Critic Reviews



Based on 22 critic reviews provided by Metacritic.com
The Arrival fulfills one of the classic functions of science fiction, which is to take a current trend and extend it to a possible (and preferably alarming) future. The Arrival gives its aliens credit for reasoning that we might almost be tempted to agree with. We're just finishing what you started, one of the aliens tells Zane, referring to the smokestacks, auto exhausts, rain forests and so on. What would have taken you 100 years will only take us 10. He, or it, has a point.
While this particular film doesn't boast any radical or surprising ideas, it combines numerous familiar plot elements into a suspenseful, entertaining whole. Best of all, perhaps, is the realization that some thought went into writer/director David Twohy's script. This is not a dumb movie; in fact, with its heavy reliance upon real science, it's startlingly credible.
It's a strong, lean piece of writing that moves quickly. Nothing is wasted, and nothing happens the way you'd expect.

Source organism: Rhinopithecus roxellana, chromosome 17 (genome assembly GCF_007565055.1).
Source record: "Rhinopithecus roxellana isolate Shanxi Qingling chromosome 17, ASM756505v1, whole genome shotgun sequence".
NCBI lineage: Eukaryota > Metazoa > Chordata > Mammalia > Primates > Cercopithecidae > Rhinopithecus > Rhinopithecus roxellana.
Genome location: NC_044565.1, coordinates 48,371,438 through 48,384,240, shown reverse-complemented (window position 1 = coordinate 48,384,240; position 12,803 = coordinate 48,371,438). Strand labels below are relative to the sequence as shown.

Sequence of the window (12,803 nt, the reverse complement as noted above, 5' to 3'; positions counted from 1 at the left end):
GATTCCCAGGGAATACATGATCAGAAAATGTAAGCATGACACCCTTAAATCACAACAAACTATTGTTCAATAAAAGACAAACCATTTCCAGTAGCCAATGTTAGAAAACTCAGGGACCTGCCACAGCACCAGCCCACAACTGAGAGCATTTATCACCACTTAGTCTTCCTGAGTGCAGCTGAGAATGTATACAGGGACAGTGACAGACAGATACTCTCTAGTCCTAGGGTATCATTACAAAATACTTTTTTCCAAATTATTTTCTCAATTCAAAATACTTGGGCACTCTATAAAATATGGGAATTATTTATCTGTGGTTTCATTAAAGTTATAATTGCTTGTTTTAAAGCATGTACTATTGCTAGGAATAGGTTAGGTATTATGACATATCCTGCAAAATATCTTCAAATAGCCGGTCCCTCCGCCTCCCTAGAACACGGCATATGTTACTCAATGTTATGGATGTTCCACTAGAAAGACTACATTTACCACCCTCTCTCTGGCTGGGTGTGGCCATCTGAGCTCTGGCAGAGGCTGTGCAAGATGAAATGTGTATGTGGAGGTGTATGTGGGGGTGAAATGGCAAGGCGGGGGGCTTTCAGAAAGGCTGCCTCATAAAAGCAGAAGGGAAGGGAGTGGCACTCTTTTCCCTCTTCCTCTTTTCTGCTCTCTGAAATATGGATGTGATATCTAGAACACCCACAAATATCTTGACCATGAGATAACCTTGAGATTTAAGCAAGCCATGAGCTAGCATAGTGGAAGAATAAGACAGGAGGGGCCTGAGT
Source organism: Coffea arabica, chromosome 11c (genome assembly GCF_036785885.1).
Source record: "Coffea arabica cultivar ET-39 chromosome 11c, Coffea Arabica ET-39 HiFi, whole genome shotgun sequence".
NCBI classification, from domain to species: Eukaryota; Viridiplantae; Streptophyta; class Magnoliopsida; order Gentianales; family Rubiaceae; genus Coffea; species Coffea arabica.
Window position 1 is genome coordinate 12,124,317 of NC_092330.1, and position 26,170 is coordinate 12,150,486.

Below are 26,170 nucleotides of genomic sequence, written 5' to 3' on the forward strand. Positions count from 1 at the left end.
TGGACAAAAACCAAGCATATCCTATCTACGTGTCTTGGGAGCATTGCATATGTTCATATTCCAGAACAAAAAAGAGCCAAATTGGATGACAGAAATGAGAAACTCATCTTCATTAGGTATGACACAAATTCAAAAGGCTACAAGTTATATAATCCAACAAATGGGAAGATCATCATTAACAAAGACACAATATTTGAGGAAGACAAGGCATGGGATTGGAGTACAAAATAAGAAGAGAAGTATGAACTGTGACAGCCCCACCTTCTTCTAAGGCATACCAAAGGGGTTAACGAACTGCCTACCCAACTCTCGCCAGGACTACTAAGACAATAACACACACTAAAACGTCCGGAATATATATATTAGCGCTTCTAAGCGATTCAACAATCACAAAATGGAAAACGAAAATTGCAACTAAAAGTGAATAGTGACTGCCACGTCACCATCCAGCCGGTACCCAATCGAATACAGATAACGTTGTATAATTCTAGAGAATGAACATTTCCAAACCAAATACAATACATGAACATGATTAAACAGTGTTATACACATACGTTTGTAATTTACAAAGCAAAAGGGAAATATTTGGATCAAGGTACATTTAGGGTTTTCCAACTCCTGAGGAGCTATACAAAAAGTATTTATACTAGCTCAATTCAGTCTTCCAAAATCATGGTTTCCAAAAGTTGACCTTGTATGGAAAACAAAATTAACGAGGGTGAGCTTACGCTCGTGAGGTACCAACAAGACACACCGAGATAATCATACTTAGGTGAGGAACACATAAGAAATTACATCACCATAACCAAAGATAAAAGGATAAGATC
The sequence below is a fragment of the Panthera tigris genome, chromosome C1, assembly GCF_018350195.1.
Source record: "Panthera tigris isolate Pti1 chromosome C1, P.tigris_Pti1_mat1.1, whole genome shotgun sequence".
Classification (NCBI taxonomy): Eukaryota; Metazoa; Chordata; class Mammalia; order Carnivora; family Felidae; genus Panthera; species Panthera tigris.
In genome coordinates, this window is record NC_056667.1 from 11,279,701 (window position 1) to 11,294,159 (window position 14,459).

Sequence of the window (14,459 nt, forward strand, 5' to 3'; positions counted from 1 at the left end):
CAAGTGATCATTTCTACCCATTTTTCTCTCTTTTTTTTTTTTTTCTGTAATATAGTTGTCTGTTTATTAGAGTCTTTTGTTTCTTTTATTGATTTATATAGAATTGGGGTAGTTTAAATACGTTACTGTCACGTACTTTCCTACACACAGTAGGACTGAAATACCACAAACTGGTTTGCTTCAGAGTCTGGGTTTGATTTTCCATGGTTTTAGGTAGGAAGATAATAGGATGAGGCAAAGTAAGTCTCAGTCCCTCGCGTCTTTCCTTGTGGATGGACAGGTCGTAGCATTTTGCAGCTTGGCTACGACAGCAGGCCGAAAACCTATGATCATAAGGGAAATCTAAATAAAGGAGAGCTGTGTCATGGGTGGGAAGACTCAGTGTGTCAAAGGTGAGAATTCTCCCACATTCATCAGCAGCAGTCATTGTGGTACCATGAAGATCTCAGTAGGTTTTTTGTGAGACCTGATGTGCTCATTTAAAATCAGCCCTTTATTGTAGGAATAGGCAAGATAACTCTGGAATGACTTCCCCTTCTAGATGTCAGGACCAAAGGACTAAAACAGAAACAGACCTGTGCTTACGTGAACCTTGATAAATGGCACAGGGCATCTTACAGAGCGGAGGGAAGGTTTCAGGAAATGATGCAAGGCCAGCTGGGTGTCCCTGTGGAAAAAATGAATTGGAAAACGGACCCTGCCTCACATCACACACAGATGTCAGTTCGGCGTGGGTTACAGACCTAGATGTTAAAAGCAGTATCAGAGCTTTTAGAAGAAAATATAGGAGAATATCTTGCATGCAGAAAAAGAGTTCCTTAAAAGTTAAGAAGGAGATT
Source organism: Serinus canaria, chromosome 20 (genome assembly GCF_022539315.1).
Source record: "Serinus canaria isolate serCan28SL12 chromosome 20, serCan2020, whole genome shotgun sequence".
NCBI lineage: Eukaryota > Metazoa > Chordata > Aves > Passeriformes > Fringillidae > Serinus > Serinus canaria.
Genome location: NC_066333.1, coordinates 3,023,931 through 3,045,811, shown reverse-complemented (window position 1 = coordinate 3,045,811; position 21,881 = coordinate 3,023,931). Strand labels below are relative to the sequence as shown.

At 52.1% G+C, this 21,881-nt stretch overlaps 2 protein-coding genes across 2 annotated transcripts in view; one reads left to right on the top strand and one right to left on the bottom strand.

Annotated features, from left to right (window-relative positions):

A wonderful slice of pulp alien-invasion sci-fi with a dash of conspiracy thriller tossed in for good measure. It plays as a clever X-Files knockoff and as a funny camp classic all at the same time. Low budget sci-fi pictures like these are rarely this entertaining, or good for that matter.
No masterpiece, but a decent rental prospect. Twohy works the Sci-fi genre well yet again.
This risible hokum cashes in on TV's The X Files and invasion mania, but what it lacks in sophistication (everything), it partly makes up for in sheer gall.
TV Guide Magazine
Whip together TV's The Invaders and V. Fold in cult classic Enemy From Space and season with a dash of Species. The yield: an agreeable cocktail of paranoid sci-fi conventions that bubbles along energetically, despite surprisingly low-tech trappings
The Arrival, like so many science-fiction films, begins as a promisingly eerie mixture of pseudo-scientific exposition and chilly paranoia. But once its plot has been bared, it turns into a muddled chase movie filled with glaring inconsistencies.
A hokey summer entertainment that is full of big machinery, satellite dishes du jour, long embarrassing close-ups and gaps in logic through which large UFOs could hurtle. No need to go into that here. Anyone who might enjoy The Arrival would be impatient with logic.
The Arrival looks and feels awfully small and cheap. In that way, the movie does feel like those science-fiction classics of the ’50s. But back then, sweaty heroes didn’t utter lines of ’90s dialogue like ”I look like a can of smashed a–holes.”

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